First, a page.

quitting the rat race, the easy way

I notice a lot of articles like this at CNN’s personal finance site. I have to admit a certain amount of irritation at the gloating tone of ‘people who have managed to quit the rat race’ as that’s interpreted by whoever is doing this work at CNN.

In this article, a childless couple, both working at apparently lucrative jobs, decide to ‘live frugally’ and take the big step for one of them to ‘quit the rat race’ and start working for a non-profit. At age 42 the wife used $20,000 of their money to start a nonprofit.

Starting a non-profit that does what theirs does (working with abused children) is admirable, don’t get me wrong. For CNN to portray an executive couple who drop one salary as daring, bold and risky is annoying. They still have one executive salary. They have no children to support. They have health insurance. They only used $20,000 to start the nonprofit, so if they were making ‘mid-six-figures’ – both of them – prior to starting it, that’s hardly a massive amount. I doubt, for example, they were cashing out their retirement savings or raising money on their almost-maxed-out credit card.

To me, a truly impressive feat is when you read about a single mother doing something like this. My wife ‘quit the rat race’ to raise our son, and we did it living in a very expensive area. She was not an executive before quitting, and I was not either (I was senior management). We managed to do the same thing this couple did, effectively, and we’ve managed to live well enough to accumulate $20,000 if we needed or wanted to start a not-for-profit. We wouldn’t, since then Bubelah would have to juggle child-care with the not-for-profit work and we’re not prepared to do that at this point. Yet we could.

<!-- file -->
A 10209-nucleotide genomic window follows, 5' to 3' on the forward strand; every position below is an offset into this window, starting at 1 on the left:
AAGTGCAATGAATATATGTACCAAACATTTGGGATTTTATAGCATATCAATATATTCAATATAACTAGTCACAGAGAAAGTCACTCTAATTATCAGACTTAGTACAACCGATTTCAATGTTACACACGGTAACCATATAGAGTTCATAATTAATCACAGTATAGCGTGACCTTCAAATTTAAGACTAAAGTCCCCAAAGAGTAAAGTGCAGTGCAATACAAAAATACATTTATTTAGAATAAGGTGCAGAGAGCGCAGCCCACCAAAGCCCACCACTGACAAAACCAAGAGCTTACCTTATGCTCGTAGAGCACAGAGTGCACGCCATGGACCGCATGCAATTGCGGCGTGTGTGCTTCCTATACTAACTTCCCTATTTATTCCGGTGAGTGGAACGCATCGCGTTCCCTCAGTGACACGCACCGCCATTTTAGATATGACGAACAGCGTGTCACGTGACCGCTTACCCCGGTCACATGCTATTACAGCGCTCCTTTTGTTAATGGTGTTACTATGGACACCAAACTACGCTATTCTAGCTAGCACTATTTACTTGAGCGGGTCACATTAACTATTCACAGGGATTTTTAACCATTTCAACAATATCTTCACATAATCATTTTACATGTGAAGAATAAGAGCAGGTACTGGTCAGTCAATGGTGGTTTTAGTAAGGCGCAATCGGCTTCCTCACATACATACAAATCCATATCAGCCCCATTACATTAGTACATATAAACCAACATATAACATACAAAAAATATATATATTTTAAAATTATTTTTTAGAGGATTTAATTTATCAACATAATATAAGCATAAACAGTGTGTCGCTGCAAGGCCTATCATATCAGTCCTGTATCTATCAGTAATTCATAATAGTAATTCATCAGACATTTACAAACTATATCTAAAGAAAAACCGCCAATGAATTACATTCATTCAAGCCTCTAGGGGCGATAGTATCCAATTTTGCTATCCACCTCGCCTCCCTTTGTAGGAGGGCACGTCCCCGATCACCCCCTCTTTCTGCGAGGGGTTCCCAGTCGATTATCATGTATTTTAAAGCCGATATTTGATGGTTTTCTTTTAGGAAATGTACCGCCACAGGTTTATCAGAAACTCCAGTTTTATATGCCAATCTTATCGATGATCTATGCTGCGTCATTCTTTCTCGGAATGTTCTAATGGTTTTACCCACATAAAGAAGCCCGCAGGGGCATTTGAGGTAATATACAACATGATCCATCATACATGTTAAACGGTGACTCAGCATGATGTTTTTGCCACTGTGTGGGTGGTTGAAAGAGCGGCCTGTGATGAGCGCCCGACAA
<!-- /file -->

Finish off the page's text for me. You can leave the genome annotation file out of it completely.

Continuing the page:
I guess my point is that once you introduce children into the mix doing something like this (quitting the rat race, running a marathon, going to do charitable work in Nepal) becomes exponentially more difficult, both financially and organizationally. I have to be honest and say that I don’t find it impressive if a childless couple decides that one of them should drop out of the rat race. Admirable, sure. Impressive, no. If they share a home and don’t spend like average Americans one salary should be plenty. If you add kids to the mix, balancing the money becomes very difficult and finding the time becomes nearly impossible – unless you plan to ditch your kid in day care 10 hours a day.